Functional and biological diversity of foliar spectra in tree canopies throughout the Andes to Amazon region
- Spectral properties of foliage express fundamental chemical interactions of canopies with solar radiation. However, the degree to which leaf spectra track chemical traits across environmental gradients in tropical forests is unknown.
- We analyzed leaf reflectance and transmittance spectra in 2567 tropical canopy trees comprising 1449 species in 17 forests along a 3400-m elevation and soil fertility gradient from the Amazonian lowlands to the Andean treeline. We developed quantitative links between 21 leaf traits and 400–2500-nm spectra, and developed classifications of tree taxa based on spectral traits.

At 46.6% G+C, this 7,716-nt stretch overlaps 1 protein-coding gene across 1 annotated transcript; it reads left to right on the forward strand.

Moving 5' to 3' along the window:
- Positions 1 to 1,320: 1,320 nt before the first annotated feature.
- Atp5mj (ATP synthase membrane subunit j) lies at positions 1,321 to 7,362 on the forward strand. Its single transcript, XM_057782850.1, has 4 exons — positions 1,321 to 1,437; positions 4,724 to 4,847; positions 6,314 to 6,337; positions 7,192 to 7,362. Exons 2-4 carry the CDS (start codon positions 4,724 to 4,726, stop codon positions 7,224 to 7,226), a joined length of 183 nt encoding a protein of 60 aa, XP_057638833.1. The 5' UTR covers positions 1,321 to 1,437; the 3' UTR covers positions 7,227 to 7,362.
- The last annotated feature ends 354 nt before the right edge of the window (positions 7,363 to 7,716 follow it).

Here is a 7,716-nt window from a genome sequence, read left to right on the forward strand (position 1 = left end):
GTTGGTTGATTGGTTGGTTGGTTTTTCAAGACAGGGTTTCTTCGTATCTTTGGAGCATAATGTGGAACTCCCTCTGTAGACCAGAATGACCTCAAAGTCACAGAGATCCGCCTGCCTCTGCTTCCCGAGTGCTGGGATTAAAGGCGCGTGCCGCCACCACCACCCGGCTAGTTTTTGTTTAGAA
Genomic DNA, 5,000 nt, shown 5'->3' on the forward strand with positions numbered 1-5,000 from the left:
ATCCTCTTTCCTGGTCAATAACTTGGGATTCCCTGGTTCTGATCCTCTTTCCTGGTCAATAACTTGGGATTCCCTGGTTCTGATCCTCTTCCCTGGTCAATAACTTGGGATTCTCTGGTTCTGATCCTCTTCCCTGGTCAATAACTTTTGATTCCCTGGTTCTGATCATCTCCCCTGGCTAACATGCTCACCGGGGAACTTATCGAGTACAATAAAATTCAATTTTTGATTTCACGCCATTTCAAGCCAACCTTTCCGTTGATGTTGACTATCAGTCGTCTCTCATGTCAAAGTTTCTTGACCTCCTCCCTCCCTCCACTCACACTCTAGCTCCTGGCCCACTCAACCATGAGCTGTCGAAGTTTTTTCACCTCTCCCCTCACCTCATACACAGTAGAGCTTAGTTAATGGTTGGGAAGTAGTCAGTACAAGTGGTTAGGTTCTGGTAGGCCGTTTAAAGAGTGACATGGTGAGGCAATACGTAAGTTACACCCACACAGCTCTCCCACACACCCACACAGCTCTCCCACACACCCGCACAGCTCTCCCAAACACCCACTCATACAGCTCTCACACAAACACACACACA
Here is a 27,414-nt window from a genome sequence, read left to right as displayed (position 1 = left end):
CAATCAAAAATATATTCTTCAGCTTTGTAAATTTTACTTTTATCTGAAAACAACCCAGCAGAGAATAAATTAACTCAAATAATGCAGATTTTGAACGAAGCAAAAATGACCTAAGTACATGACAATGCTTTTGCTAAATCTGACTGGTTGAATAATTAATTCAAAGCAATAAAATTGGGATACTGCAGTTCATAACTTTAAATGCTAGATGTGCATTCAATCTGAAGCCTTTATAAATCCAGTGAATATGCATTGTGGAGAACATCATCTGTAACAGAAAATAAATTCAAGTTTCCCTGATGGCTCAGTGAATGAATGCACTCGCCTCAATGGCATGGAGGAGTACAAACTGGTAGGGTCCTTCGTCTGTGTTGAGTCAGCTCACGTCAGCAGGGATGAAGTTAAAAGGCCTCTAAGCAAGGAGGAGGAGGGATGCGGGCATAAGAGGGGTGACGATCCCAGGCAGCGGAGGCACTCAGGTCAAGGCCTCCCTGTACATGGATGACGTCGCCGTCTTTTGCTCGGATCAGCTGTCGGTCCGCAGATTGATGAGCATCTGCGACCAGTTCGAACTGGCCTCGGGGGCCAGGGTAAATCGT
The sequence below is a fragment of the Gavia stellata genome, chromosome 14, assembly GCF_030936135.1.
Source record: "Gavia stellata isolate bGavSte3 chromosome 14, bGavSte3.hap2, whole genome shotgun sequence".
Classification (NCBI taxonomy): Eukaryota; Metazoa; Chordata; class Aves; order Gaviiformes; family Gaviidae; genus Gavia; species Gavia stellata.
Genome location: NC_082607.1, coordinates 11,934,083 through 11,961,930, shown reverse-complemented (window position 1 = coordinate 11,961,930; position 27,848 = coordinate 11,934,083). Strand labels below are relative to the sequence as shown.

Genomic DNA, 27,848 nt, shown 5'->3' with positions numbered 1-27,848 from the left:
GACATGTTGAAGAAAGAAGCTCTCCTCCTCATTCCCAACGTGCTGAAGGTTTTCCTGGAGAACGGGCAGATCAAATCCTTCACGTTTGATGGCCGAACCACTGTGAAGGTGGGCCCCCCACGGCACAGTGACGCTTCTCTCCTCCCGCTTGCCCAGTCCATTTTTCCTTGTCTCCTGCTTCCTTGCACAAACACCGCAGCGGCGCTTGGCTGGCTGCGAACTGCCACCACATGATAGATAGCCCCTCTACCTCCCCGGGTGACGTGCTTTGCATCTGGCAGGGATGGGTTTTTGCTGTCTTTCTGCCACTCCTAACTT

- Our results reveal enormous inter-specific variation in spectral and chemical traits among canopy trees of the western Amazon. Chemical traits mediating primary production were tightly linked to elevational changes in foliar spectral signatures. By contrast, defense compounds and rock-derived nutrients tracked foliar spectral variation with changing soil fertility in the lowlands. Despite the effects of abiotic filtering on mean foliar spectral properties of tree communities, the spectra were dominated by phylogeny within any given community, and spectroscopy accurately classified 85–93% of Amazonian tree species.
- Our findings quantify how tropical tree canopies interact with sunlight, and indicate how to measure the functional and biological diversity of forests with spectroscopy.